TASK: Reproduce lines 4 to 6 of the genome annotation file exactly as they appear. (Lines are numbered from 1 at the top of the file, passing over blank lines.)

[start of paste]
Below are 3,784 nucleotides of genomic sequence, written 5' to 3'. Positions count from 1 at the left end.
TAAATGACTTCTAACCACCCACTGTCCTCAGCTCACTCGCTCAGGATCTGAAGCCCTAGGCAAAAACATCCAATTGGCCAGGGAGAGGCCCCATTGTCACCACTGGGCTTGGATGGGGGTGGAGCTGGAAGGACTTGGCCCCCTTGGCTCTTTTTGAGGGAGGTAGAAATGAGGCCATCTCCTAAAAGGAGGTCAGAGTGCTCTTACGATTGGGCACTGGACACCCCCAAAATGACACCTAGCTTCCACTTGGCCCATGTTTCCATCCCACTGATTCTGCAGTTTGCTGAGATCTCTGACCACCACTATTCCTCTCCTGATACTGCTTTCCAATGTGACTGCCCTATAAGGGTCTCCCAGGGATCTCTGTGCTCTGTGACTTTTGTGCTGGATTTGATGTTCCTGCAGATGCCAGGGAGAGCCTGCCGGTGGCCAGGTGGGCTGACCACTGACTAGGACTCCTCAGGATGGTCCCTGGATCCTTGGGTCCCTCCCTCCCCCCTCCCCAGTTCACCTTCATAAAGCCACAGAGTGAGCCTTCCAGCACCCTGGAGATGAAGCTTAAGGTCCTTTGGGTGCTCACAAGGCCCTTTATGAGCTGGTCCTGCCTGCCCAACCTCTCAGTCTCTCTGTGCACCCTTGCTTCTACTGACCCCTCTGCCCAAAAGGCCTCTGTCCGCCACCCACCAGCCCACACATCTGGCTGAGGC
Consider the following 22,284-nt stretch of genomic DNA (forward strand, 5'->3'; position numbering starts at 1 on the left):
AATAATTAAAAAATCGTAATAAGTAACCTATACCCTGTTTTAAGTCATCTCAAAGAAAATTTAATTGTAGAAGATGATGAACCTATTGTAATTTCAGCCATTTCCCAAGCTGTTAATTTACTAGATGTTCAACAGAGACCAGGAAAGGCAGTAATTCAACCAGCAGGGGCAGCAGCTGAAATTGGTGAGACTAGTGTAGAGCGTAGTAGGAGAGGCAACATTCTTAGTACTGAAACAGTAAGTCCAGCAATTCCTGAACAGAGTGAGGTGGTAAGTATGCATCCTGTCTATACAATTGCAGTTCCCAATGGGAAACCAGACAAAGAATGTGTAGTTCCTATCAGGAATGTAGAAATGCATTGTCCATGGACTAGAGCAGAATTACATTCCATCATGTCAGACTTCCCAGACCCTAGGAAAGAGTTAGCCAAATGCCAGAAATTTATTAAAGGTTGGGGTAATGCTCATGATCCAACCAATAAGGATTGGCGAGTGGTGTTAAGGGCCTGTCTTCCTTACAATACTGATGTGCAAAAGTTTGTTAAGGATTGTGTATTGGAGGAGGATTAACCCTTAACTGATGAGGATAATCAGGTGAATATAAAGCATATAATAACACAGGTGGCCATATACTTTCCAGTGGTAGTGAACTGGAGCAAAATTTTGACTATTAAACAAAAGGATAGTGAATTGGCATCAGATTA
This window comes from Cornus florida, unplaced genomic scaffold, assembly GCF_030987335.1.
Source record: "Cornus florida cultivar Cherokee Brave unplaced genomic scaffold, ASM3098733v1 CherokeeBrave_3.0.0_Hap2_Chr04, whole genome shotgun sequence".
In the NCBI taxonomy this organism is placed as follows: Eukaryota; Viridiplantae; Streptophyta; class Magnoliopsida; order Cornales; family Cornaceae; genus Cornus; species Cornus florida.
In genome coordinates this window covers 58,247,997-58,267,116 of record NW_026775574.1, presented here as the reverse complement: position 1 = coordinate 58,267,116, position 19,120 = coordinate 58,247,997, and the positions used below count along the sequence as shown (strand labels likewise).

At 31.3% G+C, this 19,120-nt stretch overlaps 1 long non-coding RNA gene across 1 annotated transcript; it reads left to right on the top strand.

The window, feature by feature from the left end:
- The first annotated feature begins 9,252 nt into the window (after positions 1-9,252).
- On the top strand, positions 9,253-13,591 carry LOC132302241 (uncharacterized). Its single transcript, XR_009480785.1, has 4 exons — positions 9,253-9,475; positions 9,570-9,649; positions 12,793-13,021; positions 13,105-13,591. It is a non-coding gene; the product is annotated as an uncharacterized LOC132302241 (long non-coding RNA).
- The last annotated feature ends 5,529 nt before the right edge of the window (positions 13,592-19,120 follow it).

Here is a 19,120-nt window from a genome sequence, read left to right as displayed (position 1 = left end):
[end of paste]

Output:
AATAATTAAAAAATCGTAATAAGTAACCTATACCCTGTTTTAAGTCATCTCAAAGAAAATTTAATTGTAGAAGATGATGAACCTATTGTAATTTCAGCCATTTCCCAAGCTGTTAATTTACTAGATGTTCAACAGAGACCAGGAAAGGCAGTAATTCAACCAGCAGGGGCAGCAGCTGAAATTGGTGAGACTAGTGTAGAGCGTAGTAGGAGAGGCAACATTCTTAGTACTGAAACAGTAAGTCCAGCAATTCCTGAACAGAGTGAGGTGGTAAGTATGCATCCTGTCTATACAATTGCAGTTCCCAATGGGAAACCAGACAAAGAATGTGTAGTTCCTATCAGGAATGTAGAAATGCATTGTCCATGGACTAGAGCAGAATTACATTCCATCATGTCAGACTTCCCAGACCCTAGGAAAGAGTTAGCCAAATGCCAGAAATTTATTAAAGGTTGGGGTAATGCTCATGATCCAACCAATAAGGATTGGCGAGTGGTGTTAAGGGCCTGTCTTCCTTACAATACTGATGTGCAAAAGTTTGTTAAGGATTGTGTATTGGAGGAGGATTAACCCTTAACTGATGAGGATAATCAGGTGAATATAAAGCATATAATAACACAGGTGGCCATATACTTTCCAGTGGTAGTGAACTGGAGCAAAATTTTGACTATTAAACAAAAGGATAGTGAATTGGCATCAGATTA
This window comes from Cornus florida, unplaced genomic scaffold, assembly GCF_030987335.1.
Source record: "Cornus florida cultivar Cherokee Brave unplaced genomic scaffold, ASM3098733v1 CherokeeBrave_3.0.0_Hap2_Chr04, whole genome shotgun sequence".